Alarming COVID Spread Takes Toll On Families, Staff
An abrasion on the toe of a resident at Chautauqua Nursing & Rehabilitation Center in Dunkirk seemed harmless enough in early September. But when further medical treatment was delayed, and the ailment became wet gangrene, it led to a fatal outcome.
Michele Starwalt-Woods, who told the OBSERVER of her cousin’s experience over the last four months, expressed both sadness and frustration in the outcome. “I was not notified until the first week in November that there was a wound,” she wrote. “My cousin declined pre-optive tests in order to determine if he is a candidate for amputation, and told the Palliative care team at Sisters Hospital that he wanted to, ‘Go home and die.'”
Starwalt-Woods’ cousin, unfortunately, would be one of at least 40 patients who contracted COVID-19 at the facility. He passed away on Jan. 6.
Her family was not able to be with her cousin at the time of death, as no one from the staff called to advise Starwalt-Woods of respiratory distress and worsening of symptoms. It was a heartbreaking plight — one that may be similar to hundreds of thousands of other state residents: because of COVID-19, visitors to nursing homes have been restricted.
Those family members, who were part of everyday lives one year ago, can now only be seen at limited times in windows or through videos of Facetime. What’s added to the stress of these situations, for many with relatives at the Chautauqua Nursing & Rehabilitation Center, is what has turned out to be a very deadly outbreak.
Since late December, the facility reported 12 patients in the facility have died due to the virus.
It is the largest number of fatalities tied to the infection at all the facilities in the county.
Somehow around the Christmas and New Year holiday, COVID-19 found its way into the care center. With family not allowed, many who have spoken with the OBSERVER believe it came from a worker who did not know they were infected.
Once inside, the virus has percolated at alarming levels. Adding to the frustrations earlier this month were the family members desperately seeking information but lacking a personal touch.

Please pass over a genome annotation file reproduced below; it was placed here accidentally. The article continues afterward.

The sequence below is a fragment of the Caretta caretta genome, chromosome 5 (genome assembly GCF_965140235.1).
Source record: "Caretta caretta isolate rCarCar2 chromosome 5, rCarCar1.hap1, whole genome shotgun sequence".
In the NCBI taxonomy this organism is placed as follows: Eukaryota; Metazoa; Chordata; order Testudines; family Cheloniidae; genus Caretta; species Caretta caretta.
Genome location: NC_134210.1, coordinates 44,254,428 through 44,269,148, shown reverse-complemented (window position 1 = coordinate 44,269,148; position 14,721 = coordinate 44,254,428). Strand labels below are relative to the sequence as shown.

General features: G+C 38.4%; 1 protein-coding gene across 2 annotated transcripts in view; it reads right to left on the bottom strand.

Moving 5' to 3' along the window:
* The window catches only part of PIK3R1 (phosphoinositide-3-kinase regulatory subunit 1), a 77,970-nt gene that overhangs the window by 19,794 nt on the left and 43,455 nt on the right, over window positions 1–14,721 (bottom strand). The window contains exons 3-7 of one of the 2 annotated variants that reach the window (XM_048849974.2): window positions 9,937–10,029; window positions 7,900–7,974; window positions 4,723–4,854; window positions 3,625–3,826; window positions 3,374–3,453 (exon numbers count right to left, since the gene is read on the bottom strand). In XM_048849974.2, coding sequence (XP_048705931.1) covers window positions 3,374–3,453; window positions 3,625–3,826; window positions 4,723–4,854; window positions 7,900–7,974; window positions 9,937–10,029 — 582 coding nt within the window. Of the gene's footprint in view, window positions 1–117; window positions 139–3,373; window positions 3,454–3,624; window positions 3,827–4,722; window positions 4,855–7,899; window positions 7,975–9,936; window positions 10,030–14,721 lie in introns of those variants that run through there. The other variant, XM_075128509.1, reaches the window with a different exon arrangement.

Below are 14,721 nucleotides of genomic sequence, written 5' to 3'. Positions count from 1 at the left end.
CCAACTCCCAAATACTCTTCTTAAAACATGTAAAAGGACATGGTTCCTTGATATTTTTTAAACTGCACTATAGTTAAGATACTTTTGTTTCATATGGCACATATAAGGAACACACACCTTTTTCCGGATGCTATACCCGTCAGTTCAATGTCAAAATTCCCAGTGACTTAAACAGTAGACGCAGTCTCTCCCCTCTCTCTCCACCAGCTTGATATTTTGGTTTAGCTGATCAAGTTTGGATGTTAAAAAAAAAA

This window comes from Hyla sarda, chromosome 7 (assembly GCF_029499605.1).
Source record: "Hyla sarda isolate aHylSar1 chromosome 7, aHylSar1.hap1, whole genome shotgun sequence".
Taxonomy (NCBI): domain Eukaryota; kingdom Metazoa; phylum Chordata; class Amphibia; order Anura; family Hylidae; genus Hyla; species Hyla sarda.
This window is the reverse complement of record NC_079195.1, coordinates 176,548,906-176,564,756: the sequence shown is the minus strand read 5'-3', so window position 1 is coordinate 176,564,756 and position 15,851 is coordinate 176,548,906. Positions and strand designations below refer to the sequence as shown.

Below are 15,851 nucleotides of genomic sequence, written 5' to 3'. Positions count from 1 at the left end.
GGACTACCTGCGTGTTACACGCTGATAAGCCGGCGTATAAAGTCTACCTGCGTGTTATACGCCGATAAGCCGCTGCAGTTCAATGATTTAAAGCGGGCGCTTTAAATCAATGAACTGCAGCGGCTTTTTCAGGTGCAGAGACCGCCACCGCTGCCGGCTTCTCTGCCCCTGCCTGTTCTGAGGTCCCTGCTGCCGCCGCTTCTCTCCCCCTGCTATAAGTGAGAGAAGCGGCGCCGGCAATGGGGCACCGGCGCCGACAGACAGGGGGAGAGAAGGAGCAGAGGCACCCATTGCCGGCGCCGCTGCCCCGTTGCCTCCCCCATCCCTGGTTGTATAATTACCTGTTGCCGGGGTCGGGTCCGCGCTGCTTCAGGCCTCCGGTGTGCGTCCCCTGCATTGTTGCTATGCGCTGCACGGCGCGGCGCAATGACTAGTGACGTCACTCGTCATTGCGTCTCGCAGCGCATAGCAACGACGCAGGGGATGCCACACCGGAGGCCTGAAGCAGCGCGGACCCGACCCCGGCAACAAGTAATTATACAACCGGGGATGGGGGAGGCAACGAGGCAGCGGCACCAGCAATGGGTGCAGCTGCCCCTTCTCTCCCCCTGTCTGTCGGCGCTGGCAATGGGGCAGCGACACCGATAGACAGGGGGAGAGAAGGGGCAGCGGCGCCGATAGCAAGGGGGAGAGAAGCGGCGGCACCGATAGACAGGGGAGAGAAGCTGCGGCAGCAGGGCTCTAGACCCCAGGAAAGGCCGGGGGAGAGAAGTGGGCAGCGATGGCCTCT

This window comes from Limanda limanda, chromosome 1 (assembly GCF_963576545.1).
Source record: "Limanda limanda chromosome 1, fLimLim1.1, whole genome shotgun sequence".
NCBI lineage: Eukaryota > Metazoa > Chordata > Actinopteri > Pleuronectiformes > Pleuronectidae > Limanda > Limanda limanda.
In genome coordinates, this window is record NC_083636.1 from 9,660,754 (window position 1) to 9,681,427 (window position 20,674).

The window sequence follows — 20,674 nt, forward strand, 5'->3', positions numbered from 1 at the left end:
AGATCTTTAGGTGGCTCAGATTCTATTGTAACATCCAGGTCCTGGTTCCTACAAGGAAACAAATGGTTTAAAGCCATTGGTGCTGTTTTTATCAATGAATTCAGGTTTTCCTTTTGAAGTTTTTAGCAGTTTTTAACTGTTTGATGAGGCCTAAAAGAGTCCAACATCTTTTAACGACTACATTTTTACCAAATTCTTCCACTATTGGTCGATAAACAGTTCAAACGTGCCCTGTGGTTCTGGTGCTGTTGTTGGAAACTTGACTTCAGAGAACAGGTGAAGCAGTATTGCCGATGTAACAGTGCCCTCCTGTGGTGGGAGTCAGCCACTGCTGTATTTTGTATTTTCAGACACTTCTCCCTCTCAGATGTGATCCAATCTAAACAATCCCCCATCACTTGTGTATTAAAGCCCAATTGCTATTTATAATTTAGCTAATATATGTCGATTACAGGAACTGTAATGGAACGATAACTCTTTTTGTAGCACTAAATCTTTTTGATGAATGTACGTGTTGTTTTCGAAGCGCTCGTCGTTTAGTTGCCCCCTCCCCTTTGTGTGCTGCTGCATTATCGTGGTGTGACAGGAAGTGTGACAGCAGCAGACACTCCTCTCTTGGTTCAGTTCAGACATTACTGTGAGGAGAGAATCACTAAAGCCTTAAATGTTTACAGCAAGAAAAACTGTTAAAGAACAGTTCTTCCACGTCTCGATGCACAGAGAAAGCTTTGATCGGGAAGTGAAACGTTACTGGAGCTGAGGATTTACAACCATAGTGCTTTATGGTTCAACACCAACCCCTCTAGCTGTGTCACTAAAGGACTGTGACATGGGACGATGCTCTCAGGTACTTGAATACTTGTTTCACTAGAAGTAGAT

“Robocalls are impersonal, they do not deliver a feeling of empathy, compassion, or confidence,” Starwalt-Woods said. “One robocall in particular from (the center), which identified procedures being taken in regards to PPE and COVID was almost snippy, a bit terse, and sounded forced.
“Robocalls provide limited information, but not detailed and transparent information. As a family member, it is important to me to know what floors, wings, departments have staff that have tested positive and how many patients are now at risk, because of said individuals who tested positive for COVID. Robocalls do not give the exact number of staff in quarantine, or the number of staff who have recovered. Robocalls from (the facility) do not state what steps are being taken to ensure there is adequate staff per shift, as residents have complained to family members there is often only one aide on the entire floor. Families desire specific information because we have little to no first hand knowledge of daily care.”
Other residents with family at the facility have sounded similar concerns. “In a robocall … (Jan. 2), I was told the facility had their first resident die due to COVID-19 when in reality, it was the third death! Why are we being lied to?” wrote Jody Falkner of Dunkirk to the OBSERVER earlier this month. “Family members of residents have a right to know what protocols are in place to ensure proper care of our loved ones who live at the Chautauqua Nursing & Rehabilitation Center while staff continues to test positive. We have a right to know the accurate number of how many staff and residents are testing positive.”
In the last week, however, family members did indicate more sensitivity and information had been communicated by the facility. Those sentiments seem to match the most recent statement from Dawn Hirsch, spokeswoman for VestraCare, owner of the Dunkirk care center.
“As the world has witnessed, this virus does not discriminate,” Harsch wrote on Thursday. “For nearly a year, our team has worked tirelessly to control the spread of the virus and keep it out of our facility. Unfortunately, as statistics have shown, this virus is particularly dangerous to the elderly and those with underlying health conditions.”
Harsch noted while the state Health Department found the facility to be “deficiency free,” it has been an emotional roller coaster for all involved. “The residents in our care are like family to us, and each loss is devastating to our team. … Our employees work hard daily to protect the health and safety of themselves, the residents and their own family members.”
Those employees are suffering as well. When the OBSERVER and Post-Journal first reported on the cluster at the care center, at least 45 employees has tested positive or were quarantined. This led to a crisis at times with staffing levels at the location.
Other nursing homes in Chautauqua County and Warren County, Pa., have also been touched with high COVID numbers. In the fall, clusters were reported at Tanglewood while more recent cases were in Heritage and a Frewsburg home. Warren County, through last week, reported more than 30 deaths and about 200 total cases at their facilities.
Vaccinations are taking place at all locations, but the virus has left a devastating path for all involved. That led Starwalt-Woods to offer a note on the dedication she has witnessed through the last 10 months.
“Oftentimes when communication breaks down, families begin to focus on the vast negativity, problems, and innate concerns,” she said. “There are staff members … who have been angels in our lives for a very long time, when COVID wasn’t plaguing the world. These (workers) remain compassionate, helpful, and informative to this very day and our family is thankful for them.”